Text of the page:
Theraclion says its Echopulse has shown improved outcomes when treating thyroid nodules when compared to surgical treatment, according to new published data.
Three studies – led byDr. Brian Hung-Hin Lang, chief of the endocrine surgery division at Queen Mary University Hospital in Hong Kong – showed the efficiency of using the Echopulse for non-invasive treatment of benign thyroid nodules and compared it to surgery, according to Theraclion.
The first study was a single-session high intensity focused ablation (HIFU) and studied the early efficacy, safety and voice quality as compared to an open cervical hemithyroidectomy. The study had 43 participants who went through HIFU treatment using the Echopulse and 103 participants who had surgical hemithyroidectomy. The results showed that there was a significantly lower occurrence of subclinical hypothyroidism, better symptoms improvement score, shorter hospital stays and better voice quality after one month in patients who had the HIFU treatment.
The second study focused on high-intensity focused ultrasound to treat symptomatic benign thyroid nodules. After a 12 month follow-up, patients who had the echotherapy showed that echotherapy leads to an average volume reduction of 68.97%, significantly better volume reduction, better symptoms reduction and an improvement in Quality of Life scores.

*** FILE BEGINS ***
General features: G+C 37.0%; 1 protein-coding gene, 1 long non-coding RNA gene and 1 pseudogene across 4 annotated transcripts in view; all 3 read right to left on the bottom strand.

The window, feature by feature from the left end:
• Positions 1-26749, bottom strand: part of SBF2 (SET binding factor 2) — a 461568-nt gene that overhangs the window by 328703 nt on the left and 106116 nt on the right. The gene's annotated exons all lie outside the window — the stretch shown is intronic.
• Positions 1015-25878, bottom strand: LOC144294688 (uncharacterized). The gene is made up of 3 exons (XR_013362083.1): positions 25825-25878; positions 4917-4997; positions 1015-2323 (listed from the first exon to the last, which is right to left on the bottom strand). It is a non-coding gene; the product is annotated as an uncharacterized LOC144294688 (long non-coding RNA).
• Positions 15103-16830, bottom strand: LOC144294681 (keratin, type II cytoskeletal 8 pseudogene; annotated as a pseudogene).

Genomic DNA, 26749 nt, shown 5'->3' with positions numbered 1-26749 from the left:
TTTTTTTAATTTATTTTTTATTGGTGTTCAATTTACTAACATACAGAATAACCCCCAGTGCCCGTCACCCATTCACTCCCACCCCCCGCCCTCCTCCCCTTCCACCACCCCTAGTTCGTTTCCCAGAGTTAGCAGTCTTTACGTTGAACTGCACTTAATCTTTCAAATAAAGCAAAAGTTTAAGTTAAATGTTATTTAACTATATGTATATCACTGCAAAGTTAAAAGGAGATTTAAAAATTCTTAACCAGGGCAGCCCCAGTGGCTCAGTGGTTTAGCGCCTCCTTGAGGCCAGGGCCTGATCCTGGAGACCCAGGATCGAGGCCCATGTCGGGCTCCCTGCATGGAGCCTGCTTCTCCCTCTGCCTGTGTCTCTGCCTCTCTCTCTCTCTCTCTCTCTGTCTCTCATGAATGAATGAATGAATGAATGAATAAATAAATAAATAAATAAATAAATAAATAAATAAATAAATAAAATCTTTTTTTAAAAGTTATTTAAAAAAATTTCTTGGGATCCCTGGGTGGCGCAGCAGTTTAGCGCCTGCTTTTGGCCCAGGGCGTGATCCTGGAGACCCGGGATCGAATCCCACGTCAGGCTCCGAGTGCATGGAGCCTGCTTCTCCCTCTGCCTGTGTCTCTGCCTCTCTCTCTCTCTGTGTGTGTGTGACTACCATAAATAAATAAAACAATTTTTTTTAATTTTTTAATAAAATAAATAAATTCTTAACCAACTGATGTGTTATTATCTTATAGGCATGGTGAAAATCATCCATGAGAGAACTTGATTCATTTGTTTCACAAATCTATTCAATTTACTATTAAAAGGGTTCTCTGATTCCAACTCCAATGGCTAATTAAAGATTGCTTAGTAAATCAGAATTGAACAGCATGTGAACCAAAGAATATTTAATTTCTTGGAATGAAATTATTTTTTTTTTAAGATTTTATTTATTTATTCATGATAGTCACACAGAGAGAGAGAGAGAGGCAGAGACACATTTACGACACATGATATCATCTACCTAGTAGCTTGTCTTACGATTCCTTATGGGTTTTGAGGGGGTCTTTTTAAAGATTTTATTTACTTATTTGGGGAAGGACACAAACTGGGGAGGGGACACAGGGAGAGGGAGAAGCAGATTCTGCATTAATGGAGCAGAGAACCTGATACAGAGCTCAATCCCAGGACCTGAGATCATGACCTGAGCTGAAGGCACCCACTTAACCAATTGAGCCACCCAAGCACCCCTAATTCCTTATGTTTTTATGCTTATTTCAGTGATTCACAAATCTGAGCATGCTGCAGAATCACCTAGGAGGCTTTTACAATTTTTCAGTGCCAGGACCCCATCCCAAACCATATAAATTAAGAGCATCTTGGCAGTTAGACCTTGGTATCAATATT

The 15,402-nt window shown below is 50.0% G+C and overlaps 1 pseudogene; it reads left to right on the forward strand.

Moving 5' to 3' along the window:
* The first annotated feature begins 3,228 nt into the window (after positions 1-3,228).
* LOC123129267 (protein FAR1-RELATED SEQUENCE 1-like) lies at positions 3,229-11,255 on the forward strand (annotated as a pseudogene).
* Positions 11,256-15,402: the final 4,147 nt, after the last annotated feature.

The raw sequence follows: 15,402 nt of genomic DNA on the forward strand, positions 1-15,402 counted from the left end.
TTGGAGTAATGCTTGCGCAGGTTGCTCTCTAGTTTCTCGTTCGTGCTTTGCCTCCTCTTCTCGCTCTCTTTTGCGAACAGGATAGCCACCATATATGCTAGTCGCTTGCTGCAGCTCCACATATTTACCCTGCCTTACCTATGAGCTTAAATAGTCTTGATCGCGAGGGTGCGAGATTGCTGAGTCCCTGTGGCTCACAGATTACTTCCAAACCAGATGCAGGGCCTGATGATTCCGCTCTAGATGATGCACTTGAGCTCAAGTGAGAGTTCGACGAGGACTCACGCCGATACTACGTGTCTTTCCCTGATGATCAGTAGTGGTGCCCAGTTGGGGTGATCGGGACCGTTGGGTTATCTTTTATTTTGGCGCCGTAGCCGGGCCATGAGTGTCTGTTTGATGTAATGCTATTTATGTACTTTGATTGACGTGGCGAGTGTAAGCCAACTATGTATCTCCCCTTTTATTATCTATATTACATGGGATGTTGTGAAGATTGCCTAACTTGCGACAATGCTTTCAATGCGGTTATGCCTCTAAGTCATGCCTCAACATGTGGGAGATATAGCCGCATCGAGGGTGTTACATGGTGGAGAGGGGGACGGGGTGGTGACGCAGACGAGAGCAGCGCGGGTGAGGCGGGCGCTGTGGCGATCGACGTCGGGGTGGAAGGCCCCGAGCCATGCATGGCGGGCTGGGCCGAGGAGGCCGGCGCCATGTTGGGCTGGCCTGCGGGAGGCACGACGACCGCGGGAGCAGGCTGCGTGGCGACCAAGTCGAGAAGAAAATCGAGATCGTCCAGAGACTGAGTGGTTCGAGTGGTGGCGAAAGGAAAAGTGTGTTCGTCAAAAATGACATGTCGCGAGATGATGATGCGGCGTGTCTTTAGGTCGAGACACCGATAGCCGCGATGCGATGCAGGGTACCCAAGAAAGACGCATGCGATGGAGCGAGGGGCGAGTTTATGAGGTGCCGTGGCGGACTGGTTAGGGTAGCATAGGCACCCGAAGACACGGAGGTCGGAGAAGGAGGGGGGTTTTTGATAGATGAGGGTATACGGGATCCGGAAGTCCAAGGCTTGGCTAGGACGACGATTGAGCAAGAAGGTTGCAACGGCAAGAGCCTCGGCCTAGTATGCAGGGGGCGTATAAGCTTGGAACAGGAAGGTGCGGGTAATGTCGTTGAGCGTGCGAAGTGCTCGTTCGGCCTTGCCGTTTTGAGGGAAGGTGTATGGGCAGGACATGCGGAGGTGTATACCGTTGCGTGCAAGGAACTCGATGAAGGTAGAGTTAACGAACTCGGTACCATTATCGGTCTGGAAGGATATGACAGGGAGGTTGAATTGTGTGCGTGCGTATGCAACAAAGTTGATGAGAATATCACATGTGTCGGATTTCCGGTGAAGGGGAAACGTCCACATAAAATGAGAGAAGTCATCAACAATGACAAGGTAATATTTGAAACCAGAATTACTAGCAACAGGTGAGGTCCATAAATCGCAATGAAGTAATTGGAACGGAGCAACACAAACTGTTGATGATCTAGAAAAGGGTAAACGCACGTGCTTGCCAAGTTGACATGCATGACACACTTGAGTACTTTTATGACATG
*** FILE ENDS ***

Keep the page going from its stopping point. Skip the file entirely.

HIFU treatment rarely changed underlying thyroid functions, according to the third study. Thyroid function after treatment with the Echopulse was saved in 83 consecutive patients and after 3 and 6 monthsfollow-upss, none of the patients developed hyperthyroidism. Only 1 patient who previously had lobectomy developed hypothyroidism.
“These studies demonstrate that HIFU treatment is not only effective in terms of volume reduction of symptomatic benign thyroid nodules but also in relief of symptoms while being safe, said Michel Nuta, chief medical officer of Theraclion, in a press release. “In addition, these results demonstrate a very feasible alternative to conventional thyroid surgery, with significant reduction in nodule volume.”
The studies were published online in the journals Radiology and International Journal of Hyperthermia.
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